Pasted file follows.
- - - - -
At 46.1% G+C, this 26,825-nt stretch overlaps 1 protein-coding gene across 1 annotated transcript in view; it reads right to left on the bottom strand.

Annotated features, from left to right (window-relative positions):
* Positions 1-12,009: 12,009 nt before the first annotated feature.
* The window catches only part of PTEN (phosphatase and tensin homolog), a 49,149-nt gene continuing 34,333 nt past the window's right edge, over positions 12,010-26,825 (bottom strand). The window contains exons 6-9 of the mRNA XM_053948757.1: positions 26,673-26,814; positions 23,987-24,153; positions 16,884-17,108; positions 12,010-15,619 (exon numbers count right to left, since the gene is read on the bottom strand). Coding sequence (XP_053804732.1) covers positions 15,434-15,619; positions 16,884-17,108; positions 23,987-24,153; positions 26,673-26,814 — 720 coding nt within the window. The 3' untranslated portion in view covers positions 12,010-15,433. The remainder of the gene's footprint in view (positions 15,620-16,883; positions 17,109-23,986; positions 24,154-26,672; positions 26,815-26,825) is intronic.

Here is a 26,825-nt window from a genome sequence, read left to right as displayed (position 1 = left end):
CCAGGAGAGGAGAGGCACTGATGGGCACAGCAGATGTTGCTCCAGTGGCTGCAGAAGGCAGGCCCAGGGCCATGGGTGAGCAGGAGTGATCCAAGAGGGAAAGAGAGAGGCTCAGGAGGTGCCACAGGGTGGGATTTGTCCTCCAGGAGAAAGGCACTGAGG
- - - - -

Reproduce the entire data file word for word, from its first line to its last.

At 46.1% G+C, this 26,825-nt stretch overlaps 1 protein-coding gene across 1 annotated transcript in view; it reads right to left on the bottom strand.

Annotated features, from left to right (window-relative positions):
* Positions 1-12,009: 12,009 nt before the first annotated feature.
* The window catches only part of PTEN (phosphatase and tensin homolog), a 49,149-nt gene continuing 34,333 nt past the window's right edge, over positions 12,010-26,825 (bottom strand). The window contains exons 6-9 of the mRNA XM_053948757.1: positions 26,673-26,814; positions 23,987-24,153; positions 16,884-17,108; positions 12,010-15,619 (exon numbers count right to left, since the gene is read on the bottom strand). Coding sequence (XP_053804732.1) covers positions 15,434-15,619; positions 16,884-17,108; positions 23,987-24,153; positions 26,673-26,814 — 720 coding nt within the window. The 3' untranslated portion in view covers positions 12,010-15,433. The remainder of the gene's footprint in view (positions 15,620-16,883; positions 17,109-23,986; positions 24,154-26,672; positions 26,815-26,825) is intronic.

Here is a 26,825-nt window from a genome sequence, read left to right as displayed (position 1 = left end):
CCAGGAGAGGAGAGGCACTGATGGGCACAGCAGATGTTGCTCCAGTGGCTGCAGAAGGCAGGCCCAGGGCCATGGGTGAGCAGGAGTGATCCAAGAGGGAAAGAGAGAGGCTCAGGAGGTGCCACAGGGTGGGATTTGTCCTCCAGGAGAAAGGCACTGAGG